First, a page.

I’m not going to lie, my nerves reached a high point going into NYC’s 2018 Women’s March on the morning of January 20th. Despite the traction that this new era of feminism has built in the last year alone, I couldn’t shake the fear that our momentum had diminished. That complacency had taken over, and that last year’s marchers would feel too greatly that speaking out is futile. I’m pleased to say that my anxiety was completely and utterly unfounded.

Unable to make it to the pre-march rally, I arrived at 71nd St. and Central Park West at 12:30pm to a densely packed but relaxed and organized crowd stretching endlessly in both directions. The sun was unexpectedly out in full force, bathing us all in the warmth of much-needed late January Vitamin D. We couldn’t figure out a way into the march, so my companions and I followed the stream of eager attendees walking north to find an entry point. I asked one woman if she knew where we needed to go, given that all of the instructions I’d read said to arrive and enter at 71st, and she responded that she’d heard the closest way in was way up at 86th St. Immediately my tension eased — that had to mean attendance was high.

And high it was! The sea of creative signs carrying bold messages and last year’s pussy hats was only punctuated by gaps where intersections were barricaded by the NYPD for crowd control. For most of the day, the crowd around me was calm and content in its unity; chants fading in and out, children sitting on parents’ shoulders, dogs shuffling along with signs taped to their winter vests.

Looking around, one key element that felt missing to me was unapologetic diversity. Intersectionality has been a major piece of the conversation around equality in the past year, with voices from the LGBTQ, African American, Muslim, Latinx, disabled, and other marginalized communities being heard louder than ever. However, to be blunt, white people were the clear majority at the march this year. This absence was a message to us all — our work is not even close to being done.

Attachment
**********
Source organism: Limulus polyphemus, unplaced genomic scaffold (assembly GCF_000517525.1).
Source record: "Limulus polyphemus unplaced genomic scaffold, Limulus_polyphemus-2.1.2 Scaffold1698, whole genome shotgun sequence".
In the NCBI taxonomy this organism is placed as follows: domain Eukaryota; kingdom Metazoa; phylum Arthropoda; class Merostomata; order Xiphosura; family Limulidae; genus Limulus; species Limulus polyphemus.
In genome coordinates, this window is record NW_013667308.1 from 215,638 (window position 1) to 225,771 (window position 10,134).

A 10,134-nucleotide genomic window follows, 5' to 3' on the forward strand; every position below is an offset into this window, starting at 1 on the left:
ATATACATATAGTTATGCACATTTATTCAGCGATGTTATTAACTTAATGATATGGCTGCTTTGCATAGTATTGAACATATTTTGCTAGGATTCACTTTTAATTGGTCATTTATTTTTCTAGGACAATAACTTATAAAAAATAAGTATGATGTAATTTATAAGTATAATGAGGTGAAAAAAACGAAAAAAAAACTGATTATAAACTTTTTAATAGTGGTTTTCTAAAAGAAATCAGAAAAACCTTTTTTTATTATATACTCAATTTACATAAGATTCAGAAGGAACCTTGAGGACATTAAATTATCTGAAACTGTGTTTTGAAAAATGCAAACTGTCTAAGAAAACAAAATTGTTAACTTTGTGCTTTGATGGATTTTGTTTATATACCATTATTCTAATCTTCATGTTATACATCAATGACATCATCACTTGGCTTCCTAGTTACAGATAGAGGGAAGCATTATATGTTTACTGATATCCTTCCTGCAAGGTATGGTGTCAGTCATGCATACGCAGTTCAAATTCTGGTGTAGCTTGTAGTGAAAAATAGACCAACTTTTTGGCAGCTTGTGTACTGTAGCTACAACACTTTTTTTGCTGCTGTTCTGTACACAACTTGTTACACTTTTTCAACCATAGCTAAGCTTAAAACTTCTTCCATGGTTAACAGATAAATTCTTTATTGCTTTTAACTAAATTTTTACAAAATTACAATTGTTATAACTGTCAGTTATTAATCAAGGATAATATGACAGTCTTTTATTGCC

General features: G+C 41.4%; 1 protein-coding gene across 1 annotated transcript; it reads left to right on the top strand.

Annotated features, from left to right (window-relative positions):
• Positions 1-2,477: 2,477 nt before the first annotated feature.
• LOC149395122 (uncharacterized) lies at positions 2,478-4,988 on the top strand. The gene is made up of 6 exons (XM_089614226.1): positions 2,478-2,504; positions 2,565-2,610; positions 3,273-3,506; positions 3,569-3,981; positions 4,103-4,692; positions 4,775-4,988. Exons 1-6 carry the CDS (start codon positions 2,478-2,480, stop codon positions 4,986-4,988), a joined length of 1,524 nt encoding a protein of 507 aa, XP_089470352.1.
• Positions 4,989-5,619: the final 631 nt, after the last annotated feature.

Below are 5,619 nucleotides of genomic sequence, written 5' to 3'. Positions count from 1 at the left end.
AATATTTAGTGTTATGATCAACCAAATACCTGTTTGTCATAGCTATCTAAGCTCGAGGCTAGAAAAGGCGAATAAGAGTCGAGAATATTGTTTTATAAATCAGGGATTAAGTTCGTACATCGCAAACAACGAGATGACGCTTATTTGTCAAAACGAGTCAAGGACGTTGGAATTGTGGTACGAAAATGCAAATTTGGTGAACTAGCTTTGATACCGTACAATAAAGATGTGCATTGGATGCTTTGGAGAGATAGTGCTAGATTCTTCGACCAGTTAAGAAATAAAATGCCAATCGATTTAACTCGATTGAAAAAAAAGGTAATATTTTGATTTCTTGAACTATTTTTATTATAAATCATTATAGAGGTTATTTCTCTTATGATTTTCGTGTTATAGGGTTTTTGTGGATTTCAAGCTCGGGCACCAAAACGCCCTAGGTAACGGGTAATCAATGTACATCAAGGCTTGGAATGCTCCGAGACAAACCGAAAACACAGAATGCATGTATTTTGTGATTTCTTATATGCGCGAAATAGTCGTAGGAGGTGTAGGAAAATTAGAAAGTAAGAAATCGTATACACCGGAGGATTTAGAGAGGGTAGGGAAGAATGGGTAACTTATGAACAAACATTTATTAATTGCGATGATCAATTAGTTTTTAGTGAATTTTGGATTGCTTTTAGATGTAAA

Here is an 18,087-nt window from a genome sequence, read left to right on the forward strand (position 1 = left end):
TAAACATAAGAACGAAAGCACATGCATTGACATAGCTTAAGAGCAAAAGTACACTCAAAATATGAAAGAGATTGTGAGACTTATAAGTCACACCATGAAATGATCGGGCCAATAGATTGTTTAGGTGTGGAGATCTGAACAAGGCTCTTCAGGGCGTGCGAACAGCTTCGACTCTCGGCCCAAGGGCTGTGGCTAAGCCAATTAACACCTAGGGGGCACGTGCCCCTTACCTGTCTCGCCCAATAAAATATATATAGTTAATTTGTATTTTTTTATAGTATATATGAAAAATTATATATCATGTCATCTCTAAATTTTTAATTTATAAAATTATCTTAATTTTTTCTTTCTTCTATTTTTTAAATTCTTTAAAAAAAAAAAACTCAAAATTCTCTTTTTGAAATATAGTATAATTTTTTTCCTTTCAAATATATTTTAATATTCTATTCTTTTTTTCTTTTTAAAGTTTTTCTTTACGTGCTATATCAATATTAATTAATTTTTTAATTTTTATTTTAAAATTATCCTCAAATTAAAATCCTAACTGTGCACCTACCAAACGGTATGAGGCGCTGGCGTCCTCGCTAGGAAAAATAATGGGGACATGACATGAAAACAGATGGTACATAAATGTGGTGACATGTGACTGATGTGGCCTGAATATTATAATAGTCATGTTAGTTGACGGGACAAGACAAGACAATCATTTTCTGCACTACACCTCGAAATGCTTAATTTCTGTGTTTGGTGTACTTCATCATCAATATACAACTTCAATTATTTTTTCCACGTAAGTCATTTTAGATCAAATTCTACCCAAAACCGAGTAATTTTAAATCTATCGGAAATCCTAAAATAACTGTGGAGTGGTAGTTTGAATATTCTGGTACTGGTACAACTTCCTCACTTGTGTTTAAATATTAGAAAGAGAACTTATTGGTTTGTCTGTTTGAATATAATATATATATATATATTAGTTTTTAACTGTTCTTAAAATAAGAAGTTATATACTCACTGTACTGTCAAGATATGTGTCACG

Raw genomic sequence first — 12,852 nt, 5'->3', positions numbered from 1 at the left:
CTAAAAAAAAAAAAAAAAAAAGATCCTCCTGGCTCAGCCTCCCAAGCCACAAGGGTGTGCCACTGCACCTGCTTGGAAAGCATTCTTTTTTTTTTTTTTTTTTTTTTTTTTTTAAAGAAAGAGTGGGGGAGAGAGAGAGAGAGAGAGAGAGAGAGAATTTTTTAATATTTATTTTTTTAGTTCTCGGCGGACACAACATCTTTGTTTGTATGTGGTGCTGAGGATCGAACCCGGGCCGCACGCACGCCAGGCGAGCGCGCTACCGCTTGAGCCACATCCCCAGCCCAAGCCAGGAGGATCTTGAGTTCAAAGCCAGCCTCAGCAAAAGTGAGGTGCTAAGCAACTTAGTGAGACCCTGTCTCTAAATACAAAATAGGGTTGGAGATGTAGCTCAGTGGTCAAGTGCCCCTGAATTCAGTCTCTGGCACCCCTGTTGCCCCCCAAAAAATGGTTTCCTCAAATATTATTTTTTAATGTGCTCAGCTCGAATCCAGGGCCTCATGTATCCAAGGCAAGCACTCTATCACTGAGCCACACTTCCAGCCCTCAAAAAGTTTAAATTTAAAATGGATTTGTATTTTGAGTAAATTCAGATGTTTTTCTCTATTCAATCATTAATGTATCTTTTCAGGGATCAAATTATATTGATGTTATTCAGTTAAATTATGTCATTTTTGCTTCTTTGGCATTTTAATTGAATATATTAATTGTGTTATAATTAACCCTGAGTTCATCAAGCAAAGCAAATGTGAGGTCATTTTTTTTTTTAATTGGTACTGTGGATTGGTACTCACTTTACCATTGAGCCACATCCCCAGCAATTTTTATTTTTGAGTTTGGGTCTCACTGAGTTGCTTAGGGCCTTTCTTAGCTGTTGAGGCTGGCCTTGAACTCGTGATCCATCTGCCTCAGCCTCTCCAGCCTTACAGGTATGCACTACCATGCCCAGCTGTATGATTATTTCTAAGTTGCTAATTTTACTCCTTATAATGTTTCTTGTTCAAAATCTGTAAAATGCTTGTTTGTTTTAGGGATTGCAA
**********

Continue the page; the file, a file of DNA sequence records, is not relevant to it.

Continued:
After about three hours of slow, steady marching (and weaving in and out of the crowd periodically), my friends and I passed the Trump International Tower — recipient of many, um, interesting chants — and made it to Columbus Circle. There, we were met with something none of us really anticipated. A handful of pro-Trump counter protestors were lined up along the perimeter and were holding up signs with messages like “President Trump is Q Anon!”. Several times, Women’s Marchers holding Black Lives Matter signs attempted to engage rationally with the group but were met with brash remarks. At one point, a young woman asked a Trump supporter where he was from, and he responded, “you’re wearing too much makeup — what is all of that on your face?”

At that point, we accepted that any potential for conversation was a lost cause and moved on. We weren’t about to let all of the positivity and empowerment that had built up around us throughout the afternoon go. I ended my Women’s March experience with full certainty that as we approach this year’s consequential midterm elections, women of all walks of life (and our allies!) are ready and willing to take our #PowerToThePolls.

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All photos by Lyka Sethi.

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